Wednesday Morning Birding Report, August 21, 2019

Dave Williams and I led today’s Wednesday Morning Birding program out of Joppa Flats Education Center first to Perkins Park in Newburyport, then to the boat ramp at Joppa Park, and finally on to Plum Island. Skies were overcast with occasional breaks of sun; temps in upper 70s to 80 with significant humidity; the air was calm.

Our primary focus in Perkins Park was Black-crowned Night-Herons with the possibility of a Yellow-crowned Night-Heron or two. Sharp eyes located a couple of Black-crowns with one or two blowing their cover and flying to exposed perches. Our final count in this roosting spot was one adult and three immature Black-crowned Night-Herons. No Yellow-crowns were seen. We enjoyed seeing a male Belted Kingfisher in this marshy setting.

Adult Black-crowned Night-Heron - Tom Schreffler
Adult Black-crowned Night-Heron – Tom Schreffler
 Immature Black-crowned Night-Heron - Tom Schreffler
Immature Black-crowned Night-Heron – Tom Schreffler
 Immature Black-crowned Night-Heron - Patti Wood
Immature Black-crowned Night-Heron – Patti Wood
Belted Kingfisher – Stan Deutsch

From Perkins Park, we made the short drive to the boat ramp at Joppa Park on Water Street. The tide was low with exposed mudflats. Partaking of the food source therein were 75 or so Black-bellied Plovers, somewhat fewer Semipalmated Plovers, many Semipalmated Sandpipers, 40-some-odd Greater Yellowlegs, and about 20 Short-billed Dowitchers, the latter probing the mud for invertebrates in their sewing-machine fashion. At one point, a soaring Osprey above the flats put most of the shorebirds up.

Some members of the gull family put on a good show for us. There were the usual Herring Gulls, a number of Ring-billed Gulls, including some juvenile birds, and about seven Great Black-backed Gulls. In addition, some adult Bonaparte’s Gulls showed off the black hoods of their breeding plumage, while others were already on their way into nonbreeding or winter plumage with simply a vestige of their black hoods showing. We enjoyed the fishing behavior of 20-or-so Common Terns. We spotted a single Forster’s Tern in the mix. Unbeknownst to us until a photo of Mike Densmore’s revealed its presence, there was another black-hooded gull out there — an adult Laughing Gull. Just goes to show you, we don’t see every species!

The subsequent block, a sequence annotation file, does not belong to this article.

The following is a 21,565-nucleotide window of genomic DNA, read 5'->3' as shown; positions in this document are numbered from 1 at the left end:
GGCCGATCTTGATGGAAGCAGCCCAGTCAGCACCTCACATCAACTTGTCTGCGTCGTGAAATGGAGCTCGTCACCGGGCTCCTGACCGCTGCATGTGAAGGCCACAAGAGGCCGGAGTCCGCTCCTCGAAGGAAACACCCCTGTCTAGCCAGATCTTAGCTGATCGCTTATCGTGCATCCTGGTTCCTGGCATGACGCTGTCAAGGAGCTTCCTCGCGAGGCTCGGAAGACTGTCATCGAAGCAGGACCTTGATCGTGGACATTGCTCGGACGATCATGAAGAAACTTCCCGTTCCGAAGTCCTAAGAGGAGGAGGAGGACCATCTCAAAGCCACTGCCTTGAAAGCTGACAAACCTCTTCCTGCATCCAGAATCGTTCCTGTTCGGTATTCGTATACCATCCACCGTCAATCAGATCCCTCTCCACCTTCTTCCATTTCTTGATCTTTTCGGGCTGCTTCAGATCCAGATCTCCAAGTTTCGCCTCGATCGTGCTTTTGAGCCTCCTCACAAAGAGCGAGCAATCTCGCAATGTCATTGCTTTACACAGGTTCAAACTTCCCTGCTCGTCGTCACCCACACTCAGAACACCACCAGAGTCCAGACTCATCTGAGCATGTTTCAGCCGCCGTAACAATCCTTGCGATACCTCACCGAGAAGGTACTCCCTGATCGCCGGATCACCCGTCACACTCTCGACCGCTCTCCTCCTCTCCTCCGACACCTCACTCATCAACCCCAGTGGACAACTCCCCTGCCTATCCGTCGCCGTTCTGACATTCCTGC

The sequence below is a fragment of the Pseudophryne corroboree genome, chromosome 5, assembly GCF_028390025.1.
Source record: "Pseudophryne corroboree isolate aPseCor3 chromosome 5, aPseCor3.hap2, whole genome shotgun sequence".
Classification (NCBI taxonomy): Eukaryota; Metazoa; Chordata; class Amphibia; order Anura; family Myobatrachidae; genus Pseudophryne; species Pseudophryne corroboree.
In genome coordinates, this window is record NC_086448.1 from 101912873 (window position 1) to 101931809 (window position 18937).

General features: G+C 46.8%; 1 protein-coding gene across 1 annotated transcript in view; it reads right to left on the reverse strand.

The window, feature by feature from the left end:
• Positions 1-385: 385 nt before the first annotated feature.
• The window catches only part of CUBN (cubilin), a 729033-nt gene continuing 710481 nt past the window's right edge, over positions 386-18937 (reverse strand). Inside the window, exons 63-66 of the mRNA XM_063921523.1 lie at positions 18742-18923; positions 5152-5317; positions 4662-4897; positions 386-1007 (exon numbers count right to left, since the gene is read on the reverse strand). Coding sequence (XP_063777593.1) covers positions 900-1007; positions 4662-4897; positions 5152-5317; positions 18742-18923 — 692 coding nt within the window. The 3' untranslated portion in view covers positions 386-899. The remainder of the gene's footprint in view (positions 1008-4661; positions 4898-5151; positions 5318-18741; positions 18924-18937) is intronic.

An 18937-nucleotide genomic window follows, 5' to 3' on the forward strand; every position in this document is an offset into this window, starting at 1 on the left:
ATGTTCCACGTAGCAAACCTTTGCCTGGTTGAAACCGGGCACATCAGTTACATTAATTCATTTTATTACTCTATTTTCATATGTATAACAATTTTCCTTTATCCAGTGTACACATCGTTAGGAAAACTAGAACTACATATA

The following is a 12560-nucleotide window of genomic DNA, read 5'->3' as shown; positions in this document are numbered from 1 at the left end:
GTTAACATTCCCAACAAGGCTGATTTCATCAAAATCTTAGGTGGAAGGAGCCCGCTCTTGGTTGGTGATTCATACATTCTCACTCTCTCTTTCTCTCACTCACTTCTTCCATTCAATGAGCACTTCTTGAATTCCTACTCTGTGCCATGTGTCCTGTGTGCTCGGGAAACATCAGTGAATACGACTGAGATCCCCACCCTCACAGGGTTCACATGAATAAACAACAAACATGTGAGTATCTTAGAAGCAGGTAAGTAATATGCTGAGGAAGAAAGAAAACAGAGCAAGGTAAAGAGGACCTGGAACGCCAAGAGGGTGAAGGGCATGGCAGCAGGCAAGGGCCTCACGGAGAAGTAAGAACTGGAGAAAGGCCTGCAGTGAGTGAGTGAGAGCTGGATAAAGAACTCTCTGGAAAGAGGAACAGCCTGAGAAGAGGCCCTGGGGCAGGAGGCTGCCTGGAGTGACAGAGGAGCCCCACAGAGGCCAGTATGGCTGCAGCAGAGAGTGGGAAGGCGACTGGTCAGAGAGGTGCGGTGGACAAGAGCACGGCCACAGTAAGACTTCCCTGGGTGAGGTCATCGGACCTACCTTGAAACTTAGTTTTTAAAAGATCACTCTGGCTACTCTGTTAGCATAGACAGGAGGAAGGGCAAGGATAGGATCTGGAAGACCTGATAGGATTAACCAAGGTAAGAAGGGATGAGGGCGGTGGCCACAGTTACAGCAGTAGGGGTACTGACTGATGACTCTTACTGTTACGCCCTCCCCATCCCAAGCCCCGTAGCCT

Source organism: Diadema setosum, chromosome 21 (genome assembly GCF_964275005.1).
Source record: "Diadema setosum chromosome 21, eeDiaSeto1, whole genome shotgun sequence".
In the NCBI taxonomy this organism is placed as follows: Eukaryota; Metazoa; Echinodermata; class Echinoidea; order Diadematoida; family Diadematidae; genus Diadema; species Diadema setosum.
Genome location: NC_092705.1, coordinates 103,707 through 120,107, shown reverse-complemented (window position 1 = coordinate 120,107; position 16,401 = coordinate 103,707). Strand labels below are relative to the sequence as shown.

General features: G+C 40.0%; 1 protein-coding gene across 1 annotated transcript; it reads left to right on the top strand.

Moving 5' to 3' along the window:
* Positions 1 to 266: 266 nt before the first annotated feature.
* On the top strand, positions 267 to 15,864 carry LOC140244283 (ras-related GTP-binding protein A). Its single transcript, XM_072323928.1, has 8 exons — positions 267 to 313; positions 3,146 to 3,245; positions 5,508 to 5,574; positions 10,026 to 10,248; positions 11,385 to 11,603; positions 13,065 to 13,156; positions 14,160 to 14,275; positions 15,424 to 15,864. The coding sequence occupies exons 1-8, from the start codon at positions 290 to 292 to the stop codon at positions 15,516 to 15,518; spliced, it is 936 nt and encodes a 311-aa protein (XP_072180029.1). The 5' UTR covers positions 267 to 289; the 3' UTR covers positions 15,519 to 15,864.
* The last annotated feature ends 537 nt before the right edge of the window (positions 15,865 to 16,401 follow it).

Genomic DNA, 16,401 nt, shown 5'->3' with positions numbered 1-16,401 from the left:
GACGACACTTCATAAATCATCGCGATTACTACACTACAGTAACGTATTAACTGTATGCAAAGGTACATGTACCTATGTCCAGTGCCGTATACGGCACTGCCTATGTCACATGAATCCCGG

Forster’s Tern – Mike Densmore
Laughing Gull – Mike Densmore
Adult Ring-billed Gull – Tom Schreffler

On to Plum Island, the usual gathering of Semipalmated Sandpipers on the Main Panne’s algae mat was absent, no doubt because the Merrimack River mudflats were still attracting shorebirds. The small pannes were also devoid of any shorebird activity. Bill Forward Pool held a few shorebirds, including a single White-rumped Sandpiper and a Least Sandpiper, noticeably smaller than the White-rump. About 10 Short-billed Dowitchers foraged in the shallow water along both shorelines. At one point, about 75 Black-bellied Plovers in two flocks flew into Bill Forward Pool, but did not linger, off for parts unknown. Nonetheless, always an impressive sight! It’s possible that these Black-bellies were the very same we saw from the Joppa Park boat ramp being forced off the flats by the incoming tide.